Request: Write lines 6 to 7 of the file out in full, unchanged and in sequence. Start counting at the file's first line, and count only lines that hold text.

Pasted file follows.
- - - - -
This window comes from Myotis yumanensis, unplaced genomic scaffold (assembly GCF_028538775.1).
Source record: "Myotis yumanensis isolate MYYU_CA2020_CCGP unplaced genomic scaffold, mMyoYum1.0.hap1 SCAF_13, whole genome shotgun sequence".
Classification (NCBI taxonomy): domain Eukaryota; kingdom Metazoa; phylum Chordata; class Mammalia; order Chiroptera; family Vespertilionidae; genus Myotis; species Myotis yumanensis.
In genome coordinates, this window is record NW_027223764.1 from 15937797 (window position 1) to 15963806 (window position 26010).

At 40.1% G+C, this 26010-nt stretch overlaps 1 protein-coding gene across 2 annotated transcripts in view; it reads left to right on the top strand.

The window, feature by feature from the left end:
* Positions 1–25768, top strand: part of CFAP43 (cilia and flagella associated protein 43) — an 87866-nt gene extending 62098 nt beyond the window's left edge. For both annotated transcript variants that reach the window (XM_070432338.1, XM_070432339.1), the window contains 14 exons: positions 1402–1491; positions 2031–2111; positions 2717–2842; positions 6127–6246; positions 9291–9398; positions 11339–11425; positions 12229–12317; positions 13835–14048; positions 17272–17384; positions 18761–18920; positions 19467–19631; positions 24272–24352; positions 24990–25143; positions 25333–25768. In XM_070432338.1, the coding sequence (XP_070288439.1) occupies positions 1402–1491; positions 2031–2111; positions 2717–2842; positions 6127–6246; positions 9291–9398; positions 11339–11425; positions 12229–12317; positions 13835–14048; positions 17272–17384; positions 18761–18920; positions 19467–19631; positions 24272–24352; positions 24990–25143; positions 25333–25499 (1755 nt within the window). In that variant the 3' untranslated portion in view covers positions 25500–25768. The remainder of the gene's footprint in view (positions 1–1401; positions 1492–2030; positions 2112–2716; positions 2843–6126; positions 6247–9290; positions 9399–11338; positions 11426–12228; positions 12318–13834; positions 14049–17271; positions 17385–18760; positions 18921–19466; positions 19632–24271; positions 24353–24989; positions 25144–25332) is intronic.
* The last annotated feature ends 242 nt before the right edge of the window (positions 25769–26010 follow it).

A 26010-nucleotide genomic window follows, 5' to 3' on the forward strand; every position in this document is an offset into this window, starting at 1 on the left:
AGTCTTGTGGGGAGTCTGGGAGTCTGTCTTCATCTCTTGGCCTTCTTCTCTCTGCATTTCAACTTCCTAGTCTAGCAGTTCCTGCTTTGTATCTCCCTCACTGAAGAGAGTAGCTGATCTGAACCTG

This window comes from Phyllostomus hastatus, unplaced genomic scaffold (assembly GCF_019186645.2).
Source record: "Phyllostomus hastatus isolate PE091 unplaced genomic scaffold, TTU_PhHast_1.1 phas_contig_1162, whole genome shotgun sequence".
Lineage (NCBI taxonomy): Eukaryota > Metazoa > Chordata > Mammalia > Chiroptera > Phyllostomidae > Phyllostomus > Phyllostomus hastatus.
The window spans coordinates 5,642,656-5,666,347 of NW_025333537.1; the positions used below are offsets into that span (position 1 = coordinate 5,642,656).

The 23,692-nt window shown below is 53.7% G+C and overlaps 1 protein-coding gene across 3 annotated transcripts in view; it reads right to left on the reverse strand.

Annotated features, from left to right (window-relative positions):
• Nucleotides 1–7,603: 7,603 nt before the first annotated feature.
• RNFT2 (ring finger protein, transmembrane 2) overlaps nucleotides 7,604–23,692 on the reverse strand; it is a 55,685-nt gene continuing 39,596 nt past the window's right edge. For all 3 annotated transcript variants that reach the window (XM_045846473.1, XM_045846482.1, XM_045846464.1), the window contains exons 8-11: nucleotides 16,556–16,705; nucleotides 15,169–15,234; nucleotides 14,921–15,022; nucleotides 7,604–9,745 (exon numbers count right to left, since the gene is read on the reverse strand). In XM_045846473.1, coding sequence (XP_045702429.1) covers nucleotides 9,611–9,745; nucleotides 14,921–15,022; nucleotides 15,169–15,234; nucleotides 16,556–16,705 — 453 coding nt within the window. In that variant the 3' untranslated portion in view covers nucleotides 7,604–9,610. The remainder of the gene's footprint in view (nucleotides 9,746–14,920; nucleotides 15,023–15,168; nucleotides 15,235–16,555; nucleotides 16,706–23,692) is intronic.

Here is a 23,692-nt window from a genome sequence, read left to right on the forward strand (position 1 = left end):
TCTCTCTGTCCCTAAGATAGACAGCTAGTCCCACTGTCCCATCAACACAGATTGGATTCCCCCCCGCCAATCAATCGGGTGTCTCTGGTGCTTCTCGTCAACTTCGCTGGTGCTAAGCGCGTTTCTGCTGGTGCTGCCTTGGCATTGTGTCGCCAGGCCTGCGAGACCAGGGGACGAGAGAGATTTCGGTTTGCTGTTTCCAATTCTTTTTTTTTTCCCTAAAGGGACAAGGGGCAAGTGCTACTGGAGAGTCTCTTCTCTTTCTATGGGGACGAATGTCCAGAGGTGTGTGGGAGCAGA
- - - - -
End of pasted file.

The window, feature by feature from the left end:
* Positions 1–25768, top strand: part of CFAP43 (cilia and flagella associated protein 43) — an 87866-nt gene extending 62098 nt beyond the window's left edge. For both annotated transcript variants that reach the window (XM_070432338.1, XM_070432339.1), the window contains 14 exons: positions 1402–1491; positions 2031–2111; positions 2717–2842; positions 6127–6246; positions 9291–9398; positions 11339–11425; positions 12229–12317; positions 13835–14048; positions 17272–17384; positions 18761–18920; positions 19467–19631; positions 24272–24352; positions 24990–25143; positions 25333–25768. In XM_070432338.1, the coding sequence (XP_070288439.1) occupies positions 1402–1491; positions 2031–2111; positions 2717–2842; positions 6127–6246; positions 9291–9398; positions 11339–11425; positions 12229–12317; positions 13835–14048; positions 17272–17384; positions 18761–18920; positions 19467–19631; positions 24272–24352; positions 24990–25143; positions 25333–25499 (1755 nt within the window). In that variant the 3' untranslated portion in view covers positions 25500–25768. The remainder of the gene's footprint in view (positions 1–1401; positions 1492–2030; positions 2112–2716; positions 2843–6126; positions 6247–9290; positions 9399–11338; positions 11426–12228; positions 12318–13834; positions 14049–17271; positions 17385–18760; positions 18921–19466; positions 19632–24271; positions 24353–24989; positions 25144–25332) is intronic.